A Living Sacrifice
  • Sunday, August 24, 2014

11 Pentecost

First reading and psalm: Ex. 1:8-2:10Ps. 124

Alternate: Isa. 51:1-6Ps. 138Rom. 12:1-8Matt. 16:13-20

There is something grotesque about the image St. Paul uses in Romans 12:1: a living sacrifice. Paul uses three adjectives to describe the sacrifice he is talking about: living, holy, and acceptable. A sacrifice is acceptable to God when we offer it in a spirit of pure devotion and obedience. A sacrifice becomes holy as it is offered. Ultimate holiness requires the ultimate offering: to be completely consumed in flame. The problematic adjective is living. A sacrifice is living when — well, that just does not happen in the levitical code. The first step in a sacrifice is always to slaughter the animal. By definition, a sacrifice on the altar never consists of a living being.

So what does it mean to offer our bodies as living sacrifices? Paul’s image is conditioned by the experience of a person offering sacrifice at the Temple. We may imagine the slaughtered animal burning on the altar, being made holy by death and fire, and the living physical body of the worshiper standing by. A Christian is to identify not with the living worshiper but with the burning sacrifice: our bodies are like that of a sheep, goat, ox, or bird, fleetingly glimpsed through writhing yellow flames — yet somehow also still alive.

A Christian is to understand the physical body as already having been offered, slaughtered, and kindled — in short, as already belonging to God in holiness. Whether we will it is irrelevant: our bodies belong to him who bought them with his own bodily sacrifice. We live a post-redemption existence. We have been bought, redeemed, and made God’s own. This past-tense understanding is fundamental to Paul’s ethical method: how then ought we to live? What God has done for us and in us demands a certain character of embodied life in a physical world. We cannot conform to the sinful world around us but must be transformed in our bodily, physical, worldly existence as it expresses the spiritual truth of redemption. Christian bodies cannot play host to sinful activities because they have already been taken for holy use and are being consumed.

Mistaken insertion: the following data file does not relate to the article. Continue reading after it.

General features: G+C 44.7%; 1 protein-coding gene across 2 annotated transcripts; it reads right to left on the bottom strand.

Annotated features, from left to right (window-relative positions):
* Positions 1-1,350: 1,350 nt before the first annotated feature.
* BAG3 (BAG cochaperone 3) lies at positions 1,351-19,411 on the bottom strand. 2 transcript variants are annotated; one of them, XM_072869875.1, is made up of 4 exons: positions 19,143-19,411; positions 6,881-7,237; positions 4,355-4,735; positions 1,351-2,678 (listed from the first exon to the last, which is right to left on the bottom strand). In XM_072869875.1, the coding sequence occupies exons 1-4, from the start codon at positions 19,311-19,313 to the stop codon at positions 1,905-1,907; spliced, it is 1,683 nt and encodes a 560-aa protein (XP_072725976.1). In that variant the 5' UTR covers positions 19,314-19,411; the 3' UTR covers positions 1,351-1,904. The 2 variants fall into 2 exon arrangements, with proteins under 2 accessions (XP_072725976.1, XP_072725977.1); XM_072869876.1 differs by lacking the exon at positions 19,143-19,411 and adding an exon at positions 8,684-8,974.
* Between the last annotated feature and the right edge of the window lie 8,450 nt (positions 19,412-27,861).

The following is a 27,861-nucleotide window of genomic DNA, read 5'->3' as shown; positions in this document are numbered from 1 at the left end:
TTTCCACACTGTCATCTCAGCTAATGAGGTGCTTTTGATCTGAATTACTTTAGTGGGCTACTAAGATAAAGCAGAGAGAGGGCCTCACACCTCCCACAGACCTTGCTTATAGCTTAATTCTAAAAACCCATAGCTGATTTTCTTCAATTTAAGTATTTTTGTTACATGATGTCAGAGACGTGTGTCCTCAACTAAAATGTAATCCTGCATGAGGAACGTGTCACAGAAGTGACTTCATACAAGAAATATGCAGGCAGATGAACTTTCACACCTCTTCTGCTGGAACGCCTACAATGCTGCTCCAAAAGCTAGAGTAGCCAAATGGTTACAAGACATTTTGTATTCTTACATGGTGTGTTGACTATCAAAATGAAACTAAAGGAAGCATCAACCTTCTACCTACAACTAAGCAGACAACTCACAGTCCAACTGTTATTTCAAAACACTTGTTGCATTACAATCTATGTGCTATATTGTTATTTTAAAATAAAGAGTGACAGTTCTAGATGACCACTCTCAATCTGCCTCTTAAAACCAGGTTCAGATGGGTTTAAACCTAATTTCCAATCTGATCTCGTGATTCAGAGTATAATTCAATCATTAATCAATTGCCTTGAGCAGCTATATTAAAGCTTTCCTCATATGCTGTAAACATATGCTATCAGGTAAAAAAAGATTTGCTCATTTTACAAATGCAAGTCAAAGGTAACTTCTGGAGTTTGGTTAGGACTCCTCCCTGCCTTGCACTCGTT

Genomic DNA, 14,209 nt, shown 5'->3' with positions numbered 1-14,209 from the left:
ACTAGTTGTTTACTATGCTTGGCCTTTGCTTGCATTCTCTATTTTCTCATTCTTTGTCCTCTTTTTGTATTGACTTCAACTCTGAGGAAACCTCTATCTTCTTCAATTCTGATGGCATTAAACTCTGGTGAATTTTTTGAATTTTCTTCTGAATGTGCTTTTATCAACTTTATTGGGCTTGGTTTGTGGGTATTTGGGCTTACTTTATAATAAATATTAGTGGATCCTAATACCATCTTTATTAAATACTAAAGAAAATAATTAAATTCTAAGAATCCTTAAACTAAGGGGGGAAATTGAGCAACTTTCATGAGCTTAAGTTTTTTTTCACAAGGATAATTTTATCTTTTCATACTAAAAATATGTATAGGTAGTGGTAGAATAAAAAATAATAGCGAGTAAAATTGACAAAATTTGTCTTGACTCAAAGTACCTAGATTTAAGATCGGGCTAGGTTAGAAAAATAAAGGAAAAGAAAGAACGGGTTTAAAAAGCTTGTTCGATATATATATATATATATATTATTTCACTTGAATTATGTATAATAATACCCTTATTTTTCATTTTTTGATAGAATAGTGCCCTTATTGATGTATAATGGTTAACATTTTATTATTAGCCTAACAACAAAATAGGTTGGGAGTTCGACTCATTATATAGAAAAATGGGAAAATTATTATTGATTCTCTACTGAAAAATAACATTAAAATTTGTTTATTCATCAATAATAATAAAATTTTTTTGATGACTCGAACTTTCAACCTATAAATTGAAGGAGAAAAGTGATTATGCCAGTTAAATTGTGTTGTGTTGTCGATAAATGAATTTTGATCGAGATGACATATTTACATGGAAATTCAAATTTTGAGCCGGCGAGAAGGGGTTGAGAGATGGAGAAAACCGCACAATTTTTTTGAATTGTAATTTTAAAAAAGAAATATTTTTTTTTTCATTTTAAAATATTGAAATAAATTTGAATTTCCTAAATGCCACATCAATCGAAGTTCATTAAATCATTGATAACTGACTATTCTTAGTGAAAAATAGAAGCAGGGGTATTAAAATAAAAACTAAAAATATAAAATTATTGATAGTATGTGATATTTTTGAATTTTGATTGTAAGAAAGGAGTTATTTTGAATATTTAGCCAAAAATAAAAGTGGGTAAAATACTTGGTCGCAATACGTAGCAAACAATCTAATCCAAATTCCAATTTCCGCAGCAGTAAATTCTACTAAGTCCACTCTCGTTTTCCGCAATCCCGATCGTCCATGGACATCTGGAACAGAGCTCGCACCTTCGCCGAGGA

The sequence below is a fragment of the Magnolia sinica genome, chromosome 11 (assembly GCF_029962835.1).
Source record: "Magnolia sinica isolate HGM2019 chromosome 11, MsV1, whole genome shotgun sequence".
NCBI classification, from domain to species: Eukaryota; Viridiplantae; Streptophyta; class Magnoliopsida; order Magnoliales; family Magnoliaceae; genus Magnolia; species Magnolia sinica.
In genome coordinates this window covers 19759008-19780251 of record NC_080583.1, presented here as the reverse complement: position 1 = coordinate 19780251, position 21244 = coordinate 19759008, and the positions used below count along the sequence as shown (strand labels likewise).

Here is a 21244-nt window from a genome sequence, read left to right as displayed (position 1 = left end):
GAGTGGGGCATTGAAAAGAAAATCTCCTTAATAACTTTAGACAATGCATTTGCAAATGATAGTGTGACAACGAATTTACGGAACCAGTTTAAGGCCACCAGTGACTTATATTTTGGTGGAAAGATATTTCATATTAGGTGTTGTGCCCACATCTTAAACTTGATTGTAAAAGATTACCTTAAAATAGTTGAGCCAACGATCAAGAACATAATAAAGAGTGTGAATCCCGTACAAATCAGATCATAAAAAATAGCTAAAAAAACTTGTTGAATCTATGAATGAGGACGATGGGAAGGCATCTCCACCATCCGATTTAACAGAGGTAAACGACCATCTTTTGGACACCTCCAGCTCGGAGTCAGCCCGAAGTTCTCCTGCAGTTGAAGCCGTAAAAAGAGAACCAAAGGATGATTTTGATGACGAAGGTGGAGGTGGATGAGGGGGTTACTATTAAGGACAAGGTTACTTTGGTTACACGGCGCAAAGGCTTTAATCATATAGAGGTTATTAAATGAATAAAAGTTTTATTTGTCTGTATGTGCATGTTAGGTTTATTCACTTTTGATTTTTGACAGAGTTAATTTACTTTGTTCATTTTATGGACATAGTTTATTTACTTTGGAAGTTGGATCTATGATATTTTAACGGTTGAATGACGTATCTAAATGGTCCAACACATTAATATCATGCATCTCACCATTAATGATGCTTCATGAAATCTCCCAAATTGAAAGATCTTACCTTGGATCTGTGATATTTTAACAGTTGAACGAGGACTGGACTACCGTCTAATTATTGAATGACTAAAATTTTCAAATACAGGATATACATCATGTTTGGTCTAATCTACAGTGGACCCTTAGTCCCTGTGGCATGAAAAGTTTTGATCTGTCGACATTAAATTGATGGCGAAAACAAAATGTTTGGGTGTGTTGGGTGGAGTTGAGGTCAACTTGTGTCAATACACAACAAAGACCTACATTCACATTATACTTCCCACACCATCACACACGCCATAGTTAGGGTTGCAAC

A living sacrifice is one that is not yet wholly consumed. It has not yet surrendered to the flames of suffering that are designed to carry it to heaven. The only remaining task of a living sacrifice is to die fully. As we offer our bodies as living sacrifices, our one remaining spiritual task is to die to self and live to God. All our physical, worldly, embodied existence continues only to serve this holy process. As Paul says of himself, twice (Phil. 2:17 and 2 Tim. 4:6), we should pray to be poured out as a drink offering.

Look It Up
Charles Spurgeon, in his sermon “Jesus Known by Personal Revelation” (1888), says of today’s Gospel: “Error is multiform. Truth is one. A thousand lies will live together and tolerate each other. … A thousand false gods will stand together in the Pantheon. But if the ark of the true God enters Dagon’s temple, Dagon must come down on his face and be dashed to pieces.”

Think About It
How might Peter’s confession provide an opportunity to offer ourselves as a living sacrifice?

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